Ordinary Time: The Plain Auntie at the Liturgical Party

Prof. Benson’s Praxis Reflection

6/6/18

As soon as I left the precincts of the city, my soul began to exhale with the open vistas of the Texas Panhandle. Compared to the topographical relief of my native Colorado, with the drama of the Rocky Mountains, the flat prairie of North Texas seems ordinary. But even there, I found an occasion to celebrate a quiet beauty, whether the lonely windmill casting a long shadow in the afternoon, the dark silhouette of cattle grazing, or the lazy drifting of cumulous clouds, haloed in a soft pink light.

Photo: Texas Panhandle Windmill in the Sunset by Gary Langley

One of the practices I have chosen for Sabbath living belongs to the spiritual pathway of traditionalists: using a devotional book, formally observe Ordinary Time. Sarah Arthur’s At the Still Point: A Literary Guide to Prayer in Ordinary Time will guide me in this long stretch of the church year. In her introduction, she memorably describes Ordinary Time:

“The liturgical season of Ordinary Time runs for roughly twenty-nine weeks from Pentecost Sunday in the spring until the first Sunday of Advent in late fall. It’s the longest season of the church year, with few significant events along the way, which gives it a kind of ordinariness that the other seasons lack. There are no narrative highpoints, no showy colors or costumes, not even a signature hymn or two. Even the lectionary readings (or the cycle of Scriptures read by many denominations for each week of the church calendar), toil through lesser-known stories with a kind of plodding predictability. If Advent, Lent, and Easter are the glitzy celebrities at the liturgical party, Ordinary Time is the plain auntie collecting dirty wine glasses afterward. We almost forget she’s there.

So to dress her up with some of the world’s most extraordinary works of fiction and poetry is ironic, to say the least! But if, as the church prescribes, the season of Ordinary Time is when we are to focus on the mystery of Christ in all its aspects (not merely on the mystery of Christ’s birth or resurrection, as in Advent and Easter), then this plain auntie might surprise us. Seen in a slightly different light – say, emerging from the shadows into a moonlit garden – she might reveal something of the holy mystery that we hadn’t seen before.”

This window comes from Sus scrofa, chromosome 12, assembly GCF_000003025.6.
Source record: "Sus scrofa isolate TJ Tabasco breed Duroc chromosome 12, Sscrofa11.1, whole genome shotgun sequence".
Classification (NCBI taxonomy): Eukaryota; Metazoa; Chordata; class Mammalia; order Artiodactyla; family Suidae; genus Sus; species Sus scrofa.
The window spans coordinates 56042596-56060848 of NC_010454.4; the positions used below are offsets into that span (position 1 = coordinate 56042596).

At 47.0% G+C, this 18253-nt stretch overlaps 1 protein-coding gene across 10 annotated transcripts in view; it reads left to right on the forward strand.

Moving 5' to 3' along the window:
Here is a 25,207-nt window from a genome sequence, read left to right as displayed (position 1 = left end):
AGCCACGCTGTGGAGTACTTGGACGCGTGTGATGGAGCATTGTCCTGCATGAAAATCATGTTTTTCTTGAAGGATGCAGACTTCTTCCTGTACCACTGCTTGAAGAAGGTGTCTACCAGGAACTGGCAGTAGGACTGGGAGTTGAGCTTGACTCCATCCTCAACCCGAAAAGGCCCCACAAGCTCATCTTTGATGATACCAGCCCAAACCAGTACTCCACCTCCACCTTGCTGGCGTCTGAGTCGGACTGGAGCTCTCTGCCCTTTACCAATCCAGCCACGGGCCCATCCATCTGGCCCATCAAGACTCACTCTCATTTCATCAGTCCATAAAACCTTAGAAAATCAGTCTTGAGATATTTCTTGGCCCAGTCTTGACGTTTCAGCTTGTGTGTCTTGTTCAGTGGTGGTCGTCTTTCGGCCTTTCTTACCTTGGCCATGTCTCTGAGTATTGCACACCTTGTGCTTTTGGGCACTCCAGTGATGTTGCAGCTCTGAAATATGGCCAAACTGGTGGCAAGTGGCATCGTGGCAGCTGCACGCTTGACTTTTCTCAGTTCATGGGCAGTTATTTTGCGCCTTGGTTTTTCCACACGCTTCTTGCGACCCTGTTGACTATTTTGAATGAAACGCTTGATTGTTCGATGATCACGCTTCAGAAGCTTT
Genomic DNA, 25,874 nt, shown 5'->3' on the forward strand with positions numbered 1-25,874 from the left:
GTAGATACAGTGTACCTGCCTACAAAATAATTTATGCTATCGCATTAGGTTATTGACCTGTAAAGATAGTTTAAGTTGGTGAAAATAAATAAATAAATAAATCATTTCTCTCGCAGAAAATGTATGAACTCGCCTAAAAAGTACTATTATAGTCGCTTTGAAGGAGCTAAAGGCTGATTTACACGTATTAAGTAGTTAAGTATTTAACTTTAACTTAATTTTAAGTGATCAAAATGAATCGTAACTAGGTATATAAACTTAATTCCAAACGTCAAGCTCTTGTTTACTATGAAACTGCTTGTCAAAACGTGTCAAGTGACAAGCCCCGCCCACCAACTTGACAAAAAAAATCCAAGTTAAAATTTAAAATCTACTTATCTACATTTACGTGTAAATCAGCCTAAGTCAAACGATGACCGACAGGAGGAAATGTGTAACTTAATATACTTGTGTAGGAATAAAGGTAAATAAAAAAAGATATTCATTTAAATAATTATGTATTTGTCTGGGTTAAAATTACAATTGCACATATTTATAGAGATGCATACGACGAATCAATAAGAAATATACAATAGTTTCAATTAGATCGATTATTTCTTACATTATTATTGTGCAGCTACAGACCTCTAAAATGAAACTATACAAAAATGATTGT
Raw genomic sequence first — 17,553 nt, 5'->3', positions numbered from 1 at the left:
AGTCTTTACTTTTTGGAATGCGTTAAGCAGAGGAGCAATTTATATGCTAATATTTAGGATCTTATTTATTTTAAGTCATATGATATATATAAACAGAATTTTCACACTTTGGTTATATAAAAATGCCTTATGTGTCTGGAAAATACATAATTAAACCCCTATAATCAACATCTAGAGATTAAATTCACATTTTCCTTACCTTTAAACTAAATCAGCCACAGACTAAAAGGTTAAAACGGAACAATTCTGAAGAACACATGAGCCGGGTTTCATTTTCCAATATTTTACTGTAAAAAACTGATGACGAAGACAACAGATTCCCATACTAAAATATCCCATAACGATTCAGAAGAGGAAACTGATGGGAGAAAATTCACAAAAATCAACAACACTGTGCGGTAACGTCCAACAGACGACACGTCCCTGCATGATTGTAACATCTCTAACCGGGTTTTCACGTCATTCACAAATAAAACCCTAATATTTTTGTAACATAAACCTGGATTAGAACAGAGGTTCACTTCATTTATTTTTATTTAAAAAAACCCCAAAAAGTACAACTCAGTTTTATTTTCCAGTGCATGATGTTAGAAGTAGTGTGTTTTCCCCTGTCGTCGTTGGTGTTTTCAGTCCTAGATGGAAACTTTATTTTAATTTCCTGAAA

For each week, this anthology includes an opening prayer, closing prayer, Scripture, poetry, and excerpts of fiction – all organized around a theme. Since Ordinary Time begins at Pentecost, when the Holy Spirit is poured out to the Church, it is fitting that the theme for the first week is “Encountering the Spirit.” On my road trip from Dallas to Denver, I meditated on the following poem by Mary F. C. Pratt.

Not Like a Dove

Come Holy Spirit, come
like a red eft creeping out
from under wet leaves
crossing the traveled highway
at night after rain.
Come like the brown anole comes north
unexpected in bananas or limes;
like a gecko hunting roaches on a wall.
Come like Chameleon;
like Iguana still as deep green death
flittering a cloven tongue.
Come like Komodo parting the ways
with your stinking breath. Come
clear the carrion from this isle.
Come Holy Spirit
come like the Dragon remembered of old
rattling and clanking on golden wings.
Seize our treasures for your glittering hoard.
Burn away all that will burn.

Arthur’s choice to include this poem in her anthology suggests that ordinary things will become extra-ordinary during Ordinary Time. Ordinarily, we picture the Holy Spirit descending, like a dove, as when Jesus was baptized in the River Jordan. “Not Like a Dove” immediately arrests the reader with its comparisons of the Spirit to various reptiles. These are not profane comparisons, for even reptiles, in all their strangeness, belong to the goodness of creation. The speaker invites the Spirit to come furtively like a red eft, unexpectedly like the brown anole, predatorily like a gecko, adaptably like the chameleon, quietly like an iguana, offensively like the Komodo, and thievingly like a dragon. The verb “come” takes on each of these italicized adverbs as a reminder that the Spirit moves in unpredictable, even unruly ways, as Jesus told Nicodemus: “The wind blows where it wishes, and you hear its sound, but you do not know where it comes from or where it goes. So it is with everyone who is born of the Spirit” (John 3:8). If we overlook the dove that perches on our windowsill, behold the dragon that approaches from the sky!